Checking your *thoughts* is another story entirely. 

Even though I wasn't talking about my body, I was thinking about it constantly. I kept daily logs about the food I ate and the conversations I heard. I even had a nightmare in which I was publicly weighed on a giant scale, showing in glowing red numbers that I was 15 pounds heavier than I had ever been. Even though I've had my body image issues, I've never dreamt about my weight before. It's like I was obsessing about not obsessing.

It's not just about what you say—it's about how you feel.

I wasn't feeling great. This silenced topic was like an awkward weight-conscious elephant in the room. By trying to find balance, I was teetering out of control. I was working out every morning. I was trying not to overthink my diet but unconsciously taking stock. I skipped breakfast; for lunch, I'd eat a salad and vegan chocolate peanut butter cup chased by a double-espresso; post-work I would entertain visitors over 10 p.m. pub grub, and when the clock struck 5 a.m. I'd jump out of bed to punish myself with another workout. Of course, a regular workout routine is a good thing for a lot of people, but I was feigning casualness while pushing my body to do the highest incline and fastest MPH at Barry's Bootcamp. And I wasn't enjoying it. Somehow, this experiment started messing with my head—and my health. (Related: What It Feels Like to Have Exercise Bulimia)

Speaking up about your health is a different thing.

I noticed what I thought was a heat rash after yoga one day. I ignored it for a few days until pain at the base of my skull and electric-shock zaps beneath the rash brought me to the GP. I felt silly when I told the doctor that it all seemed related. But I was right. He diagnosed me with shingles at age 33.

My immune system had crashed. My doctor told me I couldn't work out, and I started crying. This was my sole form of stress-relief, and I was trying to make new friends by scheduling workout dates. Exercise and wine were the only things I knew how to bond with women over. And now I could have neither. My doc said to eat healthy foods, get some sleep, and take off of work for the rest of the week.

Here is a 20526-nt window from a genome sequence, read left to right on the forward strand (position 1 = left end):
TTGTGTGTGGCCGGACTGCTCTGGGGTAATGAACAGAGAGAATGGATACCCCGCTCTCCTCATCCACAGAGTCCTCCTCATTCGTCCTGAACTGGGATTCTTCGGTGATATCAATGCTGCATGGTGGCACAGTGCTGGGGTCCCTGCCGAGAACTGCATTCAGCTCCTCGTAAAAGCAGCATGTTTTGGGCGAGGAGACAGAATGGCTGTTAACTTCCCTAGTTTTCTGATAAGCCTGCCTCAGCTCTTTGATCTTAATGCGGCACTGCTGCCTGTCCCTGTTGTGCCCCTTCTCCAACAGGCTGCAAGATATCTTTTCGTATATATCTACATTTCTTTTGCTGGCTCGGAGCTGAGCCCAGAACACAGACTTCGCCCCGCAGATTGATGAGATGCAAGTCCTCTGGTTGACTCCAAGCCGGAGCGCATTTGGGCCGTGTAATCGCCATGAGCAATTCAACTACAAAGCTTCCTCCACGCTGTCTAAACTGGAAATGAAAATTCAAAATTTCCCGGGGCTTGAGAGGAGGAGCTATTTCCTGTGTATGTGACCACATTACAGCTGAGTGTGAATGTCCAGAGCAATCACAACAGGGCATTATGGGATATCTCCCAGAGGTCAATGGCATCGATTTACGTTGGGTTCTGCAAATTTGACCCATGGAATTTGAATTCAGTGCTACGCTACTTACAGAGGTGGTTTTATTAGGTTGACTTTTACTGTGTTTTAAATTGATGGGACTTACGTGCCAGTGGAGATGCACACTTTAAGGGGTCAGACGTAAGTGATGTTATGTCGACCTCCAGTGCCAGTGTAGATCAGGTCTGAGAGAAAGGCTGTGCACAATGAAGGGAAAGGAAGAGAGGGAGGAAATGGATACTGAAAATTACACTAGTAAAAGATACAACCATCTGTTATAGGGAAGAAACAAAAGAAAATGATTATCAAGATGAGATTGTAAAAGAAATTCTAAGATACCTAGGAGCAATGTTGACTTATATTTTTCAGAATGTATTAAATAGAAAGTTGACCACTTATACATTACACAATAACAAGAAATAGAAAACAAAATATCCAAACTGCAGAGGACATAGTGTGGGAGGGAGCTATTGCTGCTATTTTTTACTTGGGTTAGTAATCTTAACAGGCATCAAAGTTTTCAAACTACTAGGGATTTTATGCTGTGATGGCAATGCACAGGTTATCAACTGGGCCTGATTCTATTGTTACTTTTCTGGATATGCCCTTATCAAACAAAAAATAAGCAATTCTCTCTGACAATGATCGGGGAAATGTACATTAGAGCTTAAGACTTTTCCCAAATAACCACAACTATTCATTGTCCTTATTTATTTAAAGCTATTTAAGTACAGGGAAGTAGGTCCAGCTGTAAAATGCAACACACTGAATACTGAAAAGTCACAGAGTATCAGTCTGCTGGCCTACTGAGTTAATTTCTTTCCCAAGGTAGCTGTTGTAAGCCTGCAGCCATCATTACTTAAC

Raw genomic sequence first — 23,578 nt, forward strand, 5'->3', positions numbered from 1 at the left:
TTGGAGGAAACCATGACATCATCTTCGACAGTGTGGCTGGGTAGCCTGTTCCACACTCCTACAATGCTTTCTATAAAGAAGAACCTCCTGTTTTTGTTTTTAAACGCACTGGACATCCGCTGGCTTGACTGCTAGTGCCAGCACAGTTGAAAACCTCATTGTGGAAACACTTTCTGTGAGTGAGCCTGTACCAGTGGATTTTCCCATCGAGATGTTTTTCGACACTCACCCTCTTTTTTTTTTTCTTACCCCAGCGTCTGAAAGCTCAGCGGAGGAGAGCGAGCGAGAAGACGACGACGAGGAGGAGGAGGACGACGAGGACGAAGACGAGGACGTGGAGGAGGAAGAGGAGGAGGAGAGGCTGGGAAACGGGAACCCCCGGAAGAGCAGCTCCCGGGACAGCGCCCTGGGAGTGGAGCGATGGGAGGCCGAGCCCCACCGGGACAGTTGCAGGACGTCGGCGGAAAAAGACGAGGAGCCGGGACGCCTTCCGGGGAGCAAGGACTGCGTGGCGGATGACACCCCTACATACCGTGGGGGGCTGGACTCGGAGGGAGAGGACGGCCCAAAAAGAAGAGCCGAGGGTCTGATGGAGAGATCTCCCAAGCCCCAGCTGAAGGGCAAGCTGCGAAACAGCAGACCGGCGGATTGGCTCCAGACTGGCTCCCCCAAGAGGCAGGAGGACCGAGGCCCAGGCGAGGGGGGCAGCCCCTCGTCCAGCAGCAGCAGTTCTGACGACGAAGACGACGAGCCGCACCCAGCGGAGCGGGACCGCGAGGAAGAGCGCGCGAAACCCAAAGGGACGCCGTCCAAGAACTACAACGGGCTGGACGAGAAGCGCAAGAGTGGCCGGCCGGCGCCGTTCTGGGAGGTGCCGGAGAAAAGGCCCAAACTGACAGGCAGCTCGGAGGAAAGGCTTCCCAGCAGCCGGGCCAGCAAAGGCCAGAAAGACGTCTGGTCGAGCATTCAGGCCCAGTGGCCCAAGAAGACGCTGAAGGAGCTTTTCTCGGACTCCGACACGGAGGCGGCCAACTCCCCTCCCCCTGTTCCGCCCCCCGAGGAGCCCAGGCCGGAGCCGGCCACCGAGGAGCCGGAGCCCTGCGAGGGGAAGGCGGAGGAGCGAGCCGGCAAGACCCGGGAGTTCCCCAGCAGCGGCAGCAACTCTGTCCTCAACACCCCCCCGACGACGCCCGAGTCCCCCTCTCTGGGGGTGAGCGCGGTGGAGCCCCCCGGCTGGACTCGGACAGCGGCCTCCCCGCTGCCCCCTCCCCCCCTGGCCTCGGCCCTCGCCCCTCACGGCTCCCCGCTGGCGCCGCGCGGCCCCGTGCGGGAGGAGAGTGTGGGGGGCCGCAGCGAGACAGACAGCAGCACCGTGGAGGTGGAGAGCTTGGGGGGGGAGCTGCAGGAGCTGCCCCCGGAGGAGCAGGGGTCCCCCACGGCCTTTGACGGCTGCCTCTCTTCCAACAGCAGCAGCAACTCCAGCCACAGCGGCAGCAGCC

Once I dried my tears, I felt a sort of relief wash over me. For the first time in my life, I was talking about my body in a meaningful way—not as a physical extension of my self-worth, but as a vital machine that makes me walk upright, breath, speak, and blink. And my body was talking back, telling me to slow down.

I decided to reframe the conversation.

In the middle of this challenge—and my diagnosis—I went back to the U.S. for two weddings. And while my goal was to not talk about my body, I found that silence maybe wasn't the best elixir. What started out as a covert mission to shut down conversations became a way to start positive dialogues and make people more mindful of these negative habits that lace our histories and have been passed down through the media, our role models, or mothers via their mothers' mothers.

I used to get anxious if I missed a workout or ate too many carbs, but while visiting New York, I started wandering the streets where I lived for more than a decade. I'd wake up early and walk twenty blocks to an arbitrary coffee shop I'd chosen on Google maps. This gave me time with my thoughts, to listen to podcasts, to stare at the chaos and able bodies functioning all around me.

I didn't stop talking about my body and my health. But when conversations turned to diets or dissatisfaction, I'd bring up Jessica Knoll's article. By zeroing in on—and yanking out—the pervasive weeds that have overtaken the wellness narrative, I found we could make room for new conversations to grow.

So in the spirit of these new conversations, I'm piggybacking her challenge with a challenge of my own. Instead of commenting on your friend's physical features, let's get deeper: Thank your friend for letting you crash for a week when you thought you had bed bugs (just me?), tell your funny coworker that her twisted sense of humor got you through 2013, or let your boss know that her business acumen inspired you to get your MFA.

I'd like to pull up a seat at that table and fearlessly dive into whatever topic we're discussing—and the vat of olive oil we're dunking our breadsticks in.

Comments (2)